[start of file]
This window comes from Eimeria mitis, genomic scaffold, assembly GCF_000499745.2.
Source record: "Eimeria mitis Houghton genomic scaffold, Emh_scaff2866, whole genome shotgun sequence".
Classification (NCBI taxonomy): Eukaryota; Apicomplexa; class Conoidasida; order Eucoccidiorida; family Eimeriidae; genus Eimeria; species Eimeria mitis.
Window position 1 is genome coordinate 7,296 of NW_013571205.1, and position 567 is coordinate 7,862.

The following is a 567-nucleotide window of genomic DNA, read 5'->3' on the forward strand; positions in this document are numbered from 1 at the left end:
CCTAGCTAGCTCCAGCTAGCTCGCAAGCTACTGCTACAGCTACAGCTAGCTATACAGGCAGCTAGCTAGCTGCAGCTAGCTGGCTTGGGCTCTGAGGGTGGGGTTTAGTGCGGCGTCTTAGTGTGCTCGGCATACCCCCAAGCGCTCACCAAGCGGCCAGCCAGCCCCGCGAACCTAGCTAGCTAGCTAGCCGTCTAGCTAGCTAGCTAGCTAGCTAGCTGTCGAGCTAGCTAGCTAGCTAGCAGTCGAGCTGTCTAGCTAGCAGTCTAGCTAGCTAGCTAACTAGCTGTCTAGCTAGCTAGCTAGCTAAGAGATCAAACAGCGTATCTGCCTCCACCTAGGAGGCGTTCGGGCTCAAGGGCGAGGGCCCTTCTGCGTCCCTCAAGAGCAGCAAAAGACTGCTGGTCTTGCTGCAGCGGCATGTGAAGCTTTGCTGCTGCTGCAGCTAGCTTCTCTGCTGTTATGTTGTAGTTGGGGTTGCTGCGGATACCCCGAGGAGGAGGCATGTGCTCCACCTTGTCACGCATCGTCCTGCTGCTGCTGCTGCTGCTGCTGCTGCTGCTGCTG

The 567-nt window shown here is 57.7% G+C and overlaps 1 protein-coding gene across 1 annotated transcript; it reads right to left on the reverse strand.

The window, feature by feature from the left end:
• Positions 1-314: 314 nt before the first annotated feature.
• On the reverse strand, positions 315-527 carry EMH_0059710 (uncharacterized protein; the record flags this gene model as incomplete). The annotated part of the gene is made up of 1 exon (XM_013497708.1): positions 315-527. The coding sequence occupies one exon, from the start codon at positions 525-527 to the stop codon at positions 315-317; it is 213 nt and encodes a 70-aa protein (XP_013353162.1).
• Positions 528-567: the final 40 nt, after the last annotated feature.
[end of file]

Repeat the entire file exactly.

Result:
This window comes from Eimeria mitis, genomic scaffold, assembly GCF_000499745.2.
Source record: "Eimeria mitis Houghton genomic scaffold, Emh_scaff2866, whole genome shotgun sequence".
Classification (NCBI taxonomy): Eukaryota; Apicomplexa; class Conoidasida; order Eucoccidiorida; family Eimeriidae; genus Eimeria; species Eimeria mitis.
Window position 1 is genome coordinate 7,296 of NW_013571205.1, and position 567 is coordinate 7,862.

The following is a 567-nucleotide window of genomic DNA, read 5'->3' on the forward strand; positions in this document are numbered from 1 at the left end:
CCTAGCTAGCTCCAGCTAGCTCGCAAGCTACTGCTACAGCTACAGCTAGCTATACAGGCAGCTAGCTAGCTGCAGCTAGCTGGCTTGGGCTCTGAGGGTGGGGTTTAGTGCGGCGTCTTAGTGTGCTCGGCATACCCCCAAGCGCTCACCAAGCGGCCAGCCAGCCCCGCGAACCTAGCTAGCTAGCTAGCCGTCTAGCTAGCTAGCTAGCTAGCTAGCTGTCGAGCTAGCTAGCTAGCTAGCAGTCGAGCTGTCTAGCTAGCAGTCTAGCTAGCTAGCTAACTAGCTGTCTAGCTAGCTAGCTAGCTAAGAGATCAAACAGCGTATCTGCCTCCACCTAGGAGGCGTTCGGGCTCAAGGGCGAGGGCCCTTCTGCGTCCCTCAAGAGCAGCAAAAGACTGCTGGTCTTGCTGCAGCGGCATGTGAAGCTTTGCTGCTGCTGCAGCTAGCTTCTCTGCTGTTATGTTGTAGTTGGGGTTGCTGCGGATACCCCGAGGAGGAGGCATGTGCTCCACCTTGTCACGCATCGTCCTGCTGCTGCTGCTGCTGCTGCTGCTGCTGCTGCTG

The 567-nt window shown here is 57.7% G+C and overlaps 1 protein-coding gene across 1 annotated transcript; it reads right to left on the reverse strand.

The window, feature by feature from the left end:
• Positions 1-314: 314 nt before the first annotated feature.
• On the reverse strand, positions 315-527 carry EMH_0059710 (uncharacterized protein; the record flags this gene model as incomplete). The annotated part of the gene is made up of 1 exon (XM_013497708.1): positions 315-527. The coding sequence occupies one exon, from the start codon at positions 525-527 to the stop codon at positions 315-317; it is 213 nt and encodes a 70-aa protein (XP_013353162.1).
• Positions 528-567: the final 40 nt, after the last annotated feature.